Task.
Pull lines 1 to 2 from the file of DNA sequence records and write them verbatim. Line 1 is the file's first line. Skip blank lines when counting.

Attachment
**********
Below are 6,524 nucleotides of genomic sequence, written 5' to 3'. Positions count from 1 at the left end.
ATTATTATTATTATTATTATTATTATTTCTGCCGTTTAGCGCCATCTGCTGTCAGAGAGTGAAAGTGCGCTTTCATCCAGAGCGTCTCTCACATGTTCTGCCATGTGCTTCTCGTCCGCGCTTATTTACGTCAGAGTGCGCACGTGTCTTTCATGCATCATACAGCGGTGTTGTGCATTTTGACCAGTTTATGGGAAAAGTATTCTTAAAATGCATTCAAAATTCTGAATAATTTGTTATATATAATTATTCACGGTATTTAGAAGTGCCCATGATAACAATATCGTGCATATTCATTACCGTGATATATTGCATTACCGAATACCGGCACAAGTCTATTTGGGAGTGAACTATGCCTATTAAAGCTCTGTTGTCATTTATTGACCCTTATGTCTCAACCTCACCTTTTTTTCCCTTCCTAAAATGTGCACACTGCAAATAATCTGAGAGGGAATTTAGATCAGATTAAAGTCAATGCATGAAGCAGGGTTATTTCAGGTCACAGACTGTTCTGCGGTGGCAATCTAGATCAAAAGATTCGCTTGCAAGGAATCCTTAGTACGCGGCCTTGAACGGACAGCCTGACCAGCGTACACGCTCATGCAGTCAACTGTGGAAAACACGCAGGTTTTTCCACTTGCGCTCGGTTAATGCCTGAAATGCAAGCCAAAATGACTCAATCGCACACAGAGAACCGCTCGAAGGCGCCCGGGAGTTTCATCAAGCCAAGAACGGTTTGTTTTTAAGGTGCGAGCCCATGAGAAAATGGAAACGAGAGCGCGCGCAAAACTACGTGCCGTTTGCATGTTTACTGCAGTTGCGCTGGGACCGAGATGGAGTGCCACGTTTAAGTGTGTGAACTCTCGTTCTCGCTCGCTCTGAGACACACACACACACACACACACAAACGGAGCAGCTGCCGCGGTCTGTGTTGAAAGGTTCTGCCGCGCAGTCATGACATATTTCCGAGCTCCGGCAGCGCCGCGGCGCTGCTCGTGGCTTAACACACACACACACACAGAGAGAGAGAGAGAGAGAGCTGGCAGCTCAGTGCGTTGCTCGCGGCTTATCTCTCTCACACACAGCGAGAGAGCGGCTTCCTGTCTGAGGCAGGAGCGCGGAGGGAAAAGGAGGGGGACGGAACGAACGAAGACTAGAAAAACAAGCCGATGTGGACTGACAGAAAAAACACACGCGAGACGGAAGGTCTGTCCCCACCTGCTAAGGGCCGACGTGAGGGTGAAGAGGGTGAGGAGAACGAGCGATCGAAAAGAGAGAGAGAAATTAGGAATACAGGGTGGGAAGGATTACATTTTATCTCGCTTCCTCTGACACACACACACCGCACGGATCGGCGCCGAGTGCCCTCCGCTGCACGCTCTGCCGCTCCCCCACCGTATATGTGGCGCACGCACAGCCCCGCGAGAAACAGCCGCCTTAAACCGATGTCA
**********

Below are 6,524 nucleotides of genomic sequence, written 5' to 3'. Positions count from 1 at the left end.
ATTATTATTATTATTATTATTATTATTTCTGCCGTTTAGCGCCATCTGCTGTCAGAGAGTGAAAGTGCGCTTTCATCCAGAGCGTCTCTCACATGTTCTGCCATGTGCTTCTCGTCCGCGCTTATTTACGTCAGAGTGCGCACGTGTCTTTCATGCATCATACAGCGGTGTTGTGCATTTTGACCAGTTTATGGGAAAAGTATTCTTAAAATGCATTCAAAATTCTGAATAATTTGTTATATATAATTATTCACGGTATTTAGAAGTGCCCATGATAACAATATCGTGCATATTCATTACCGTGATATATTGCATTACCGAATACCGGCACAAGTCTATTTGGGAGTGAACTATGCCTATTAAAGCTCTGTTGTCATTTATTGACCCTTATGTCTCAACCTCACCTTTTTTTCCCTTCCTAAAATGTGCACACTGCAAATAATCTGAGAGGGAATTTAGATCAGATTAAAGTCAATGCATGAAGCAGGGTTATTTCAGGTCACAGACTGTTCTGCGGTGGCAATCTAGATCAAAAGATTCGCTTGCAAGGAATCCTTAGTACGCGGCCTTGAACGGACAGCCTGACCAGCGTACACGCTCATGCAGTCAACTGTGGAAAACACGCAGGTTTTTCCACTTGCGCTCGGTTAATGCCTGAAATGCAAGCCAAAATGACTCAATCGCACACAGAGAACCGCTCGAAGGCGCCCGGGAGTTTCATCAAGCCAAGAACGGTTTGTTTTTAAGGTGCGAGCCCATGAGAAAATGGAAACGAGAGCGCGCGCAAAACTACGTGCCGTTTGCATGTTTACTGCAGTTGCGCTGGGACCGAGATGGAGTGCCACGTTTAAGTGTGTGAACTCTCGTTCTCGCTCGCTCTGAGACACACACACACACACACACACAAACGGAGCAGCTGCCGCGGTCTGTGTTGAAAGGTTCTGCCGCGCAGTCATGACATATTTCCGAGCTCCGGCAGCGCCGCGGCGCTGCTCGTGGCTTAACACACACACACACACAGAGAGAGAGAGAGAGAGAGCTGGCAGCTCAGTGCGTTGCTCGCGGCTTATCTCTCTCACACACAGCGAGAGAGCGGCTTCCTGTCTGAGGCAGGAGCGCGGAGGGAAAAGGAGGGGGACGGAACGAACGAAGACTAGAAAAACAAGCCGATGTGGACTGACAGAAAAAACACACGCGAGACGGAAGGTCTGTCCCCACCTGCTAAGGGCCGACGTGAGGGTGAAGAGGGTGAGGAGAACGAGCGATCGAAAAGAGAGAGAGAAATTAGGAATACAGGGTGGGAAGGATTACATTTTATCTCGCTTCCTCTGACACACACACACCGCACGGATCGGCGCCGAGTGCCCTCCGCTGCACGCTCTGCCGCTCCCCCACCGTATATGTGGCGCACGCACAGCCCCGCGAGAAACAGCCGCCTTAAACCGATGTCA